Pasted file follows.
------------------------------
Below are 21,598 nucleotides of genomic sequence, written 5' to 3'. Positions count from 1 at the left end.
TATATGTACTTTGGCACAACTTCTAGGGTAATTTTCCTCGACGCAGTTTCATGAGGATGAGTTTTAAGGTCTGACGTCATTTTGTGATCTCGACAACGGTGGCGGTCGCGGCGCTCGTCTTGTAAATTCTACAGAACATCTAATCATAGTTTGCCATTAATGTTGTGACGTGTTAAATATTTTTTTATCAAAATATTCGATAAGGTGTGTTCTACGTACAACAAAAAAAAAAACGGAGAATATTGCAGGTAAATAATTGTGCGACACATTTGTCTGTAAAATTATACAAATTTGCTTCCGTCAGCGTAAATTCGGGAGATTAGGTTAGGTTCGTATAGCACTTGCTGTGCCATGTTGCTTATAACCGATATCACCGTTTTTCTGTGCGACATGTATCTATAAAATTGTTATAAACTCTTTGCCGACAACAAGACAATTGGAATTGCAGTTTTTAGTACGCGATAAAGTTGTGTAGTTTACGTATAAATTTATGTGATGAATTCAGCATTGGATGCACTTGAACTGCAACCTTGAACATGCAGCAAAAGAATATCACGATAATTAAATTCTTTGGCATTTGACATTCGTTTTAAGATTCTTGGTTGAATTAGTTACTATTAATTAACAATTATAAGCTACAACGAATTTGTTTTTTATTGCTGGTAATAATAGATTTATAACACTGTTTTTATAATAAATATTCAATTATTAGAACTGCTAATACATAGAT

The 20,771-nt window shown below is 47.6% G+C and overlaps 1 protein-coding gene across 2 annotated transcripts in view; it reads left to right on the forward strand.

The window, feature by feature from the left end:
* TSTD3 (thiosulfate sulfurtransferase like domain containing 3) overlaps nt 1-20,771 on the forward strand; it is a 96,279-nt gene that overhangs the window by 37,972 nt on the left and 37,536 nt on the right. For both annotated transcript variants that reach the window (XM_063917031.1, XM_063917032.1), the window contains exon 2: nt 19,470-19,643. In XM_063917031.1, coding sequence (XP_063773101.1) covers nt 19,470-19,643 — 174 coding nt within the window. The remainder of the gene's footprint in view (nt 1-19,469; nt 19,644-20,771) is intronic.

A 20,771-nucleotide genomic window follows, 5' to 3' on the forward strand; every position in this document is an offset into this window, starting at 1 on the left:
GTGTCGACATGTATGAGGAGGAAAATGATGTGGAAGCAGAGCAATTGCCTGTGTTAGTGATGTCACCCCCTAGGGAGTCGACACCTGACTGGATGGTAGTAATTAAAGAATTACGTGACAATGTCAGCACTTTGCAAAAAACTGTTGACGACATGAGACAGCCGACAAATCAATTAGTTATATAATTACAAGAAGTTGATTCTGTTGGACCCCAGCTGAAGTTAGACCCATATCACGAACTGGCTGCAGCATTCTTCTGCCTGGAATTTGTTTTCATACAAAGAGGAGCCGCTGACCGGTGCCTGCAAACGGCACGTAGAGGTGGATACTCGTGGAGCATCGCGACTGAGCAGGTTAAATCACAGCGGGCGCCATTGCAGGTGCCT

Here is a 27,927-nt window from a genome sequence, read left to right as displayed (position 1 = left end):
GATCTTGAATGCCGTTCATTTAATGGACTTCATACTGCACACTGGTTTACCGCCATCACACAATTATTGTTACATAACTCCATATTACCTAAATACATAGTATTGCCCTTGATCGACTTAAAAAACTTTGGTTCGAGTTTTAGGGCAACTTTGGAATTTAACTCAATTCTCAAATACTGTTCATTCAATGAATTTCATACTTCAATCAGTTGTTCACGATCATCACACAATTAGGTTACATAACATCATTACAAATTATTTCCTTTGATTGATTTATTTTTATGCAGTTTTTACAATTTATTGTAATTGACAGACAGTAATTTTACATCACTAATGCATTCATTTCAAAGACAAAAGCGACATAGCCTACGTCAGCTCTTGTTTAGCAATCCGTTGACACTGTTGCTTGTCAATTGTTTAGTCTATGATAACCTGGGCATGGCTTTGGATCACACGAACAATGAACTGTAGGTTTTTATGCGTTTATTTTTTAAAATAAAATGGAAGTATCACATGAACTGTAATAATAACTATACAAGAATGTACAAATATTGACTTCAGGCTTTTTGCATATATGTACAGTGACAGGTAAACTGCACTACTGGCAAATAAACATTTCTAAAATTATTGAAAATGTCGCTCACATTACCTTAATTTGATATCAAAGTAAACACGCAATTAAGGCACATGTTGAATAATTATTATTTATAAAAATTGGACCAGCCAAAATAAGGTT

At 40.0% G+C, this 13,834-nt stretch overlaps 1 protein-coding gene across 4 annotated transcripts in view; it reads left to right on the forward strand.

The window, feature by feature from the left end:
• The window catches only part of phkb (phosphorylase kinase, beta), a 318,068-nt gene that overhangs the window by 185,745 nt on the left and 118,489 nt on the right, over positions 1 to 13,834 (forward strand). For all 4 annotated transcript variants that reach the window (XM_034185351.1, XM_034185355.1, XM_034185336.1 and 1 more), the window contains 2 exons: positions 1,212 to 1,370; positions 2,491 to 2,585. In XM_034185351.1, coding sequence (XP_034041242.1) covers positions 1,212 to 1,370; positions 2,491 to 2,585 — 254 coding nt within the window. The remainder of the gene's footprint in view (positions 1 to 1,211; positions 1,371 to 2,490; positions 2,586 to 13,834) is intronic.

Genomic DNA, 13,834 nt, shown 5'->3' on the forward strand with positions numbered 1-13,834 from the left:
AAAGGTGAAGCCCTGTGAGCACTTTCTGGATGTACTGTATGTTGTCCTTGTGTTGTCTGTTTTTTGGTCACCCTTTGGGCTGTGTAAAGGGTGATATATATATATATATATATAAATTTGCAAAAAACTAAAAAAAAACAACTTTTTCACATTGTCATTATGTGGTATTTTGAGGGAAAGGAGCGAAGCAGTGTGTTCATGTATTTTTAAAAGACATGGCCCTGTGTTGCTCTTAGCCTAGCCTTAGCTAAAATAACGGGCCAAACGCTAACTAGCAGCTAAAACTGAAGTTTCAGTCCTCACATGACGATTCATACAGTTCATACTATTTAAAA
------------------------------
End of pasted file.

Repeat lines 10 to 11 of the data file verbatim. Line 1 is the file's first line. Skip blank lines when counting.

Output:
At 40.0% G+C, this 13,834-nt stretch overlaps 1 protein-coding gene across 4 annotated transcripts in view; it reads left to right on the forward strand.

The window, feature by feature from the left end: